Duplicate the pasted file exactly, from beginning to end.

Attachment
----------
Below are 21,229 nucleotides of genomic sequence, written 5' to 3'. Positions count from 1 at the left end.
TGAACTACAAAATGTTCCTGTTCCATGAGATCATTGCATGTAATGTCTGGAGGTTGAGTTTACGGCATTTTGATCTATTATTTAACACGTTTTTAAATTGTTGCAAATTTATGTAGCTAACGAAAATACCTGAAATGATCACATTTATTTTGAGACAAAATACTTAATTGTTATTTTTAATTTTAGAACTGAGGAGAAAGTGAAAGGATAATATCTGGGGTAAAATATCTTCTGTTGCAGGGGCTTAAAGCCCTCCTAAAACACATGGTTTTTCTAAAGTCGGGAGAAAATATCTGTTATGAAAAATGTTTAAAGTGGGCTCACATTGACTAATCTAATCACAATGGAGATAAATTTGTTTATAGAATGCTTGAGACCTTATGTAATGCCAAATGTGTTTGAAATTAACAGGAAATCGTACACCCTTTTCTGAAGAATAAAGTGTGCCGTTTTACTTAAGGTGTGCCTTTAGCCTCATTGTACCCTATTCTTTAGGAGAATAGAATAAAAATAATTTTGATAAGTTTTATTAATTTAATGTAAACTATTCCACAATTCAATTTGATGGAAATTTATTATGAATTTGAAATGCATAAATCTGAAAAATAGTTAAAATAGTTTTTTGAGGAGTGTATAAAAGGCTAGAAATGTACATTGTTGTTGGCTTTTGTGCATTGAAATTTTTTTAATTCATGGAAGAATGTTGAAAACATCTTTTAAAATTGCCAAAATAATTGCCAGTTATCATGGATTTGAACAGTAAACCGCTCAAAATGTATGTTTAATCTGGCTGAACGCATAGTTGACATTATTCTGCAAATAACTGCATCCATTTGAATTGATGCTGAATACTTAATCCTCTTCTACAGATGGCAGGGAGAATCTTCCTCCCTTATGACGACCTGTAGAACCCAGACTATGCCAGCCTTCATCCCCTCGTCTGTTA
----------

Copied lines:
Below are 21,229 nucleotides of genomic sequence, written 5' to 3'. Positions count from 1 at the left end.
TGAACTACAAAATGTTCCTGTTCCATGAGATCATTGCATGTAATGTCTGGAGGTTGAGTTTACGGCATTTTGATCTATTATTTAACACGTTTTTAAATTGTTGCAAATTTATGTAGCTAACGAAAATACCTGAAATGATCACATTTATTTTGAGACAAAATACTTAATTGTTATTTTTAATTTTAGAACTGAGGAGAAAGTGAAAGGATAATATCTGGGGTAAAATATCTTCTGTTGCAGGGGCTTAAAGCCCTCCTAAAACACATGGTTTTTCTAAAGTCGGGAGAAAATATCTGTTATGAAAAATGTTTAAAGTGGGCTCACATTGACTAATCTAATCACAATGGAGATAAATTTGTTTATAGAATGCTTGAGACCTTATGTAATGCCAAATGTGTTTGAAATTAACAGGAAATCGTACACCCTTTTCTGAAGAATAAAGTGTGCCGTTTTACTTAAGGTGTGCCTTTAGCCTCATTGTACCCTATTCTTTAGGAGAATAGAATAAAAATAATTTTGATAAGTTTTATTAATTTAATGTAAACTATTCCACAATTCAATTTGATGGAAATTTATTATGAATTTGAAATGCATAAATCTGAAAAATAGTTAAAATAGTTTTTTGAGGAGTGTATAAAAGGCTAGAAATGTACATTGTTGTTGGCTTTTGTGCATTGAAATTTTTTTAATTCATGGAAGAATGTTGAAAACATCTTTTAAAATTGCCAAAATAATTGCCAGTTATCATGGATTTGAACAGTAAACCGCTCAAAATGTATGTTTAATCTGGCTGAACGCATAGTTGACATTATTCTGCAAATAACTGCATCCATTTGAATTGATGCTGAATACTTAATCCTCTTCTACAGATGGCAGGGAGAATCTTCCTCCCTTATGACGACCTGTAGAACCCAGACTATGCCAGCCTTCATCCCCTCGTCTGTTA